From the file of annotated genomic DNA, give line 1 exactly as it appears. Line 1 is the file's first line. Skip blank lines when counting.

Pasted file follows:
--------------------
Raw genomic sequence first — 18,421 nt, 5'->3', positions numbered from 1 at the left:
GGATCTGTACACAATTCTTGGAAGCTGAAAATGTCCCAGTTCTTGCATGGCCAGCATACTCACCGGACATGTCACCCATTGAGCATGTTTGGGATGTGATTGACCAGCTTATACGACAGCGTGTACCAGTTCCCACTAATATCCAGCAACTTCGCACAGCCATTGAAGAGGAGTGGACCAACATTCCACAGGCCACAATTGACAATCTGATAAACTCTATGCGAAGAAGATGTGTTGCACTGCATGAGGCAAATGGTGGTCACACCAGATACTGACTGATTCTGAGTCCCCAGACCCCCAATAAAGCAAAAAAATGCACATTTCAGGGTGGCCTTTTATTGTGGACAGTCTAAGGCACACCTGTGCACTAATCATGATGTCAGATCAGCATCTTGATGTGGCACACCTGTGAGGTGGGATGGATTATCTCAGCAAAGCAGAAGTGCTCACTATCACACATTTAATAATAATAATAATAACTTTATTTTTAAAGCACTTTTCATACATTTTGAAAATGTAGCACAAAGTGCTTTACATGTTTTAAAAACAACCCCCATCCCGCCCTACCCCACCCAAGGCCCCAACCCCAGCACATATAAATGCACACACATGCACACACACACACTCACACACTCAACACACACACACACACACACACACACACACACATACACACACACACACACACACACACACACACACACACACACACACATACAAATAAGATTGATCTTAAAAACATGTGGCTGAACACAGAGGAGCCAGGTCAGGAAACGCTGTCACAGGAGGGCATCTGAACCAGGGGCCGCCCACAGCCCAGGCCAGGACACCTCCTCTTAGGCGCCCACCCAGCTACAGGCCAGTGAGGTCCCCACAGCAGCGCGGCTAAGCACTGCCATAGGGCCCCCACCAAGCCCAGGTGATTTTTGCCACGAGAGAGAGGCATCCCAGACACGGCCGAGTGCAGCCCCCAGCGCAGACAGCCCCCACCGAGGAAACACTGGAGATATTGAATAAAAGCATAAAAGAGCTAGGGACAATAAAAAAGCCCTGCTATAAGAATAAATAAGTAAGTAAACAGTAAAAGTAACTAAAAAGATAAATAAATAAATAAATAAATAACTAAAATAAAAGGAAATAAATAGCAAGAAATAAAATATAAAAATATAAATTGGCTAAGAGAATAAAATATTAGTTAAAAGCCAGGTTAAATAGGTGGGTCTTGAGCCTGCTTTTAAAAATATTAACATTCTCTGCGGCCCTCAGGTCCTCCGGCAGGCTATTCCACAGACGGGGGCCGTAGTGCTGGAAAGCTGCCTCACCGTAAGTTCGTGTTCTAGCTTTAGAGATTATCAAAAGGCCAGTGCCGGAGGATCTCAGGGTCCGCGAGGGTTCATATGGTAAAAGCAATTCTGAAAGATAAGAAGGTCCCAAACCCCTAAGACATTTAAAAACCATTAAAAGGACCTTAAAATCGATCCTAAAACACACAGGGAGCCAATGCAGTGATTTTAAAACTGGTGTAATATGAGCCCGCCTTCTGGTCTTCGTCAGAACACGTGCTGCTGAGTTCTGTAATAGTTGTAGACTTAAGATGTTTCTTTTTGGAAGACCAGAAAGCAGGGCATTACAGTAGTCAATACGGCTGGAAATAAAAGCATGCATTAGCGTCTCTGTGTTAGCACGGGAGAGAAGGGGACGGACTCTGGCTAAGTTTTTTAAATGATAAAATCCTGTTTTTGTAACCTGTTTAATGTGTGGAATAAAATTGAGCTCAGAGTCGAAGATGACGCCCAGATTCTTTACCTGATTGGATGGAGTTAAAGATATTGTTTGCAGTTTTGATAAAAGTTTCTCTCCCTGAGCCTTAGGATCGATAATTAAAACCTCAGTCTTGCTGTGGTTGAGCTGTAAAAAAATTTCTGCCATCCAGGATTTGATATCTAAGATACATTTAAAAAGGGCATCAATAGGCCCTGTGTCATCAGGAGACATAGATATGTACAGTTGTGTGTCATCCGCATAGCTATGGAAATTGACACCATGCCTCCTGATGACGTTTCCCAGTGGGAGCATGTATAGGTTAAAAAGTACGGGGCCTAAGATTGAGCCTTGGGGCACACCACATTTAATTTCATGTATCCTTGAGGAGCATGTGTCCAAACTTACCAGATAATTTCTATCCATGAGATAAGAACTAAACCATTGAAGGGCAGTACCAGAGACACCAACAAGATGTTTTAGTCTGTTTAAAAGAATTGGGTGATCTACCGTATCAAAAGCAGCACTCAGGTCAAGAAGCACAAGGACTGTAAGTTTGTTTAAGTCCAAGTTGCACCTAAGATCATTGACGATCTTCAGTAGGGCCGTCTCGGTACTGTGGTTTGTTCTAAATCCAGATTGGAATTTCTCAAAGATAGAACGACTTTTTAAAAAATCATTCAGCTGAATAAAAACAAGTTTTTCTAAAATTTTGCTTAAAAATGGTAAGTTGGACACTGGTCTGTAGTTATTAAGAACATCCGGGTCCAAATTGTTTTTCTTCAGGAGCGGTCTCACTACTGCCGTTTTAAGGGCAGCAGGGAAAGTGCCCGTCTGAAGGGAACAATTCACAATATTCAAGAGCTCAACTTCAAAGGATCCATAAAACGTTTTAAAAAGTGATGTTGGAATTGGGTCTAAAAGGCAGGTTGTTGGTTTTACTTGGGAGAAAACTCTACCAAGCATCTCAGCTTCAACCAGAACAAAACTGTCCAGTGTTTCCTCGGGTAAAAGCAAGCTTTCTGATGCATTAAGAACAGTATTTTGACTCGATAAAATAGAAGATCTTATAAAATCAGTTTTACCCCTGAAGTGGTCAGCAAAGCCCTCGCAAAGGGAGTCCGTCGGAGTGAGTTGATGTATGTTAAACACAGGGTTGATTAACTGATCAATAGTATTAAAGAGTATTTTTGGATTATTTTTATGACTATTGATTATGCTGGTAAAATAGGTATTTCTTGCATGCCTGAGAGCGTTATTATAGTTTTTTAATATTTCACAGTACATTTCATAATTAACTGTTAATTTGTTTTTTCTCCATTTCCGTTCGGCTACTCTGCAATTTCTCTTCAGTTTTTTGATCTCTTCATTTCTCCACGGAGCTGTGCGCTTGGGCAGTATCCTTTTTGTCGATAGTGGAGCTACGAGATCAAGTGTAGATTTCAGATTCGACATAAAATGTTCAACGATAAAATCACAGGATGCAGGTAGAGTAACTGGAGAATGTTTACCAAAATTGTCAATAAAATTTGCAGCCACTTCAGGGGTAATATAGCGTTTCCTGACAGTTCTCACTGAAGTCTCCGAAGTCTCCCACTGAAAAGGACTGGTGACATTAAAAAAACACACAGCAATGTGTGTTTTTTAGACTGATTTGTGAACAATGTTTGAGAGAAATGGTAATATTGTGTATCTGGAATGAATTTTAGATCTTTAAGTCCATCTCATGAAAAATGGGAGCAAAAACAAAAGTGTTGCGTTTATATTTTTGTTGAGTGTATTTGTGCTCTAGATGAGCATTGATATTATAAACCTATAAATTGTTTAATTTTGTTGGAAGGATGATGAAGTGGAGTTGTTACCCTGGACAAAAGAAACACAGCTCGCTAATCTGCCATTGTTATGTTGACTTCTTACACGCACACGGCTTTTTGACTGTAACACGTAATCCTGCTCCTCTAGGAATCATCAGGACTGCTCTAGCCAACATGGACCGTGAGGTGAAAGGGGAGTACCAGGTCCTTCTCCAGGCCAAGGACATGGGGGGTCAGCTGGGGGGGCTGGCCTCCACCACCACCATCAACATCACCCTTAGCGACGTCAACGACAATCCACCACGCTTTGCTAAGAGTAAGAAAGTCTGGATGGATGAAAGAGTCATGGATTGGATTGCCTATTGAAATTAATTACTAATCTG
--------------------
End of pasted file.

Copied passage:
Raw genomic sequence first — 18,421 nt, 5'->3', positions numbered from 1 at the left: